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By Staffer (anonymous) | Posted March 21, 2008 at 22:55:10

There were only two major roads built recently. The new highway to the airport which was paid for by the province and didn't cost the local taxpayers anything; and the Red Hill Expressway which is in Hamilton and only in Hamilton. Highway 6 is being fixed by the province as well....so where do you say the suburbs are benefitting from these roads? They were done at the insistence of the city for the city...that is all my friend.

As for who wanted amalgamation...check the record...Hamilton politicians led the fight, not the suburbs. Suburbs were dragged in kicking and screaming.

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By jason (registered) | Posted March 22, 2008 at 13:38:03

ok, first of all, Red Hill would have never been built (assuming it all hinged on the Christopherson-DiIanni election) if not for amalgamation. The old city of Hamilton voted for Christopherson.
Secondly, find me these 'city people' who wanted amalgamation. I'd be interested to meet them, because I haven't met one in person yet. Finally, take a look at a map and tell me which areas are benefiting (if you call more sprawl, benefiting) from Red Hill, the airport Hwy 6 and Hwy 6 north of the 403. Upper Stoney Creek, Ancaster/Glanbrook and Waterdown. Sounds like suburbs to me. Enjoy your highways....You're welcome.

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By Larry Di Ianni (anonymous) | Posted March 23, 2008 at 13:15:36

My, my every once in a while my name pops up here. I don't necessarily want to get involved in this discussion although as you might expect I will have some opinions. The issue of amalgamation is settled.

But just two comments for Jason. Jason, Happy Easter. Also, please check your facts about the 2003 vote and where my support came from. The Spec did an analysis at the time and found broad support in most parts of Hamilton for my candidacy. There is never one reason why people vote, but if you are equating support in that election to support for the RHVP, then you have answered your own question.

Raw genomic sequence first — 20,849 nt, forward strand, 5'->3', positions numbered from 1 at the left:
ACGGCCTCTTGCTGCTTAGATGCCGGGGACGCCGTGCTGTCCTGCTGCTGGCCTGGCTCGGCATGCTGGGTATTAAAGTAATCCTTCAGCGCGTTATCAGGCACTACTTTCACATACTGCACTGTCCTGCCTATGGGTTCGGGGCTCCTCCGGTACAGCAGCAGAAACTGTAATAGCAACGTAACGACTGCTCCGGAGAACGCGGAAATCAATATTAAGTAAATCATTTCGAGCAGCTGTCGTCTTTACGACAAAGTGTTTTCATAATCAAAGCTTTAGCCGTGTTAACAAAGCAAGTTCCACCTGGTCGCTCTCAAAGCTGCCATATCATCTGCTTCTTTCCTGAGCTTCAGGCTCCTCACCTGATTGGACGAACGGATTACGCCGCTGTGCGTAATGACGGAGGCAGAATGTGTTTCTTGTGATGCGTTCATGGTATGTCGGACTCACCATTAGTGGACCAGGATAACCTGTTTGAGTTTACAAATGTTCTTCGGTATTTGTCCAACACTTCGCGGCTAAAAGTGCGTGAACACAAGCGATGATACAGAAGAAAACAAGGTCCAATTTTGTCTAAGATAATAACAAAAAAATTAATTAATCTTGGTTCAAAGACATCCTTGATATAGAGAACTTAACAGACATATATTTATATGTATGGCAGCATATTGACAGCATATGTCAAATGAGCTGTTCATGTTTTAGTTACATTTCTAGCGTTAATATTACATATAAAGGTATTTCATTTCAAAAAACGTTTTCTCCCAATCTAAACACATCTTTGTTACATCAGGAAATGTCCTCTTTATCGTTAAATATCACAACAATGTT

That is my last word on this issue. I just wanted to correct the facts.

Cheers.

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By jason (registered) | Posted March 23, 2008 at 14:05:27

Hey Larry...happy Easter to you too. Hope you're having a great weekend. I recall seeing a poll by poll breakdown and in the former city of Hamilton David came out ahead. Not by much, of course. You certainly had support throughout the entire city. But much more in the suburbs if I recall correctly. And of course, I'm oversimplifying things in equating that one vote to a Red Hill 'referendum' of sorts. I realize that vote might not have meant anything in the long run, but many folks believe otherwise.

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By Larry Di Ianni (anonymous) | Posted March 23, 2008 at 19:42:20

Jason, this is really my last word on this issue. In fact, and I'm going from memory but have the info saved, my support came from Stoney Creek by a huge margin about 73%, From Ancaster, Flamborough, Hamilton Mountain and Hamilton east. I lost in Hamilton West, Hamilton Center and Dundas (by smaller margins than I won.) And where David won there was a smaller voter turnout.

These are the facts. Others may wish to analyze the meanings. The point is that this is almost ancient history now. Patterns changed in the last Mayoralty election. Amalgamation has many critics but many aspects of it are good for the entire community. I have written on this in my blog essays (the one on Sprawl). We should just move on to build a successful city in all of its jurisdictions. At some point the divide has to stop; and it will, I believe. But only when the rhetoric tones down and all citizens feel they are paying fair taxes and getting good services.

Cheers.

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By jason (registered) | Posted March 23, 2008 at 21:06:06

I'm happy to say I completely agree with you!! Lol. Cheers